What we have here is “logo”-centrism run amok. For these plaques, medals, plates, mugs, steins, desk pen sets, clocks, money clips, key chains, refrigerator magnets, ashtrays, trivets, thimbles, china bells, trays, paperweights, shot glasses, rings, spoons, bags, letter openers, pennants, ranger badges, toy jewelry, and the T-shirt in a cup bear the historical equivalent of a designer label. They are a ubiquitous repertoire of neutral shapes whose sole purpose is to codify memories, even when they are imaginary.

Following the logic of corporate capitalism, the gift shop, like the corporate sponsors, convert historical subjects into markets. AT&T, which underwrote the “Treasures from Home” exhibition, celebrated the opening of Ellis Island by offering discounts on long-distance phone calls (“Let us help you go home”). NYNEX, which sponsored the interactive Videowall (16 screens and a cast of millions), invites visitors to “experience the spirit of our ancestors through the technology of today.”

But perhaps the most labile expressions of the Ellis Island story are to be found in the “All America Worlds Fare” offered in the cafeteria. Past a photomural of immigrants at long tables with their bowls of stew and crusts of bread are the lines of tourists ordering from a fast-food menu that is a gastric metaphor for the amalgamation of those who passed through Ellis Island, as if to say, “Would that the absorption of immigrants were as easy as eating a Greek salad.” The French breakfast (egg, ham, and cheese on a croissant) and the English breakfast (ham, egg, and cheese on English muffin) are the culinary corollaries of the national dolls, with their identical mass-produced plastic bodies in “ethnic” dress, for sale in the gift shop. Pizza, hamburgers, hot dogs, chili dogs, and “French” fries, those mainstays of American junk food, have had their “national” origins restored—in this context they become ethnic foods. The menu specifies an “Italian” meatball submarine, corned beef on “Jewish” rye, and the mysterious Parisienne Tuna Salad. When I inquired what was Parisienne about two scoops of tuna salad, lettuce, tomato, and a hard-boiled egg, the cashier replied, “It must have been made in Parisia.” Ethnic blurs abound. Overheard: “Where’s the pierogi sandwich?”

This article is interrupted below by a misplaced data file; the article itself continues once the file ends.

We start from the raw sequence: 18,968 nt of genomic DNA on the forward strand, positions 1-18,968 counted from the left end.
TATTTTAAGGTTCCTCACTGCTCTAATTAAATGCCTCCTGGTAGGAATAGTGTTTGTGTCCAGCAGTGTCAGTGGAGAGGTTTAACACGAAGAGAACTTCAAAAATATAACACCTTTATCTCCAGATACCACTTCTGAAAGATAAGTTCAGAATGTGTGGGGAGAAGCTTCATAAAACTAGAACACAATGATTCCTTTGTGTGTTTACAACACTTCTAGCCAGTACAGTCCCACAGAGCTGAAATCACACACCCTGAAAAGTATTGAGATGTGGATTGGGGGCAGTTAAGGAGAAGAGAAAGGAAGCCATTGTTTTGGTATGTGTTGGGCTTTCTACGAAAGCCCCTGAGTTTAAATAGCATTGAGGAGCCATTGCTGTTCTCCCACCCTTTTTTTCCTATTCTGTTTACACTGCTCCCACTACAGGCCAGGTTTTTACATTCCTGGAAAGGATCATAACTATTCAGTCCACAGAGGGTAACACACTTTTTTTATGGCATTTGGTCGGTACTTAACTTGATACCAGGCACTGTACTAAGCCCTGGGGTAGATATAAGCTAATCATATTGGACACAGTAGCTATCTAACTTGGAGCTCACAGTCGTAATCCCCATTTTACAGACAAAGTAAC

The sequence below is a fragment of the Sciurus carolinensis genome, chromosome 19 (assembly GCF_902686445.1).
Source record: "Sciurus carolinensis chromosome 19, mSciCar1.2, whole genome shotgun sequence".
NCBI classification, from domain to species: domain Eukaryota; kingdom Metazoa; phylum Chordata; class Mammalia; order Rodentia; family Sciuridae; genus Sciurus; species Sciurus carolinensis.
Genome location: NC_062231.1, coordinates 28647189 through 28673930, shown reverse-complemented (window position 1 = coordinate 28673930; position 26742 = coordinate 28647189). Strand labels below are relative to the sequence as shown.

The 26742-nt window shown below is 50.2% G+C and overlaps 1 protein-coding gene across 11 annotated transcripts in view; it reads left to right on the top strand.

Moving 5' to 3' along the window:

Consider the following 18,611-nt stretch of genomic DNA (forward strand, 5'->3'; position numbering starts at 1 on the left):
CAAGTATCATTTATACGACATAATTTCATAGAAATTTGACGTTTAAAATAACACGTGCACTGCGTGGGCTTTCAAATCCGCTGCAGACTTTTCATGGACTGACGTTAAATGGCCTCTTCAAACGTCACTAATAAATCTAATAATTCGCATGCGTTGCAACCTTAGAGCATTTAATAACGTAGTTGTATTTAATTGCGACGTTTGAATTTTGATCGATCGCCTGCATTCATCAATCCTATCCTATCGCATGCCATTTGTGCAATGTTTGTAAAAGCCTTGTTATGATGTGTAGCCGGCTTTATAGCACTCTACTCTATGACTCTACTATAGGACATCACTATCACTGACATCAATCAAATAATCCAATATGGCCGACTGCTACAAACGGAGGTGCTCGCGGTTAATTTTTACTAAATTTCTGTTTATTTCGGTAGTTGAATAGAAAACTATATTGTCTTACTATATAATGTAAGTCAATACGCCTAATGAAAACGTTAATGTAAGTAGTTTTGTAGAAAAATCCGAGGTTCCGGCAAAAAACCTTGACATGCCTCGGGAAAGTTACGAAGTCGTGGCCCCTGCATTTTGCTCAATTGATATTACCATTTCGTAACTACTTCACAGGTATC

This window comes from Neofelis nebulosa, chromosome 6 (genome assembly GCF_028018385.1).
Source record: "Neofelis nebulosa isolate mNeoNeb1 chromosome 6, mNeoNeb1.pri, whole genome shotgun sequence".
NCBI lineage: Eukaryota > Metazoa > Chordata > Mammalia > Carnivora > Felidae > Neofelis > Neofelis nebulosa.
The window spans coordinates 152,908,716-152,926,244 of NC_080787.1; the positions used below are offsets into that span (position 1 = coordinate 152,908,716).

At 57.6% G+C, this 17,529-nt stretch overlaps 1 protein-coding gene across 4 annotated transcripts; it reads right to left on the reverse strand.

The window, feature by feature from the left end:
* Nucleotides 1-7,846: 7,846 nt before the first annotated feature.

However exquisite the Ellis Island restoration and however seductive the rhetoric that surrounds it, memory is not reclaimed here. It is produced. The attribution of authorship to those who subscribe to the American Immigrant Wall of Honor obscures the hands that really control what will be remembered and how, for ultimately the intermittently visible producers of the restoration are the authors of institutionalized memory.

Barbara Kirshenblatt-Gimblett chairs the Department of Performance Studies at the Tisch School of the Arts, New York University. Her next book, Performing Culture, is about the exhibition of people and culture.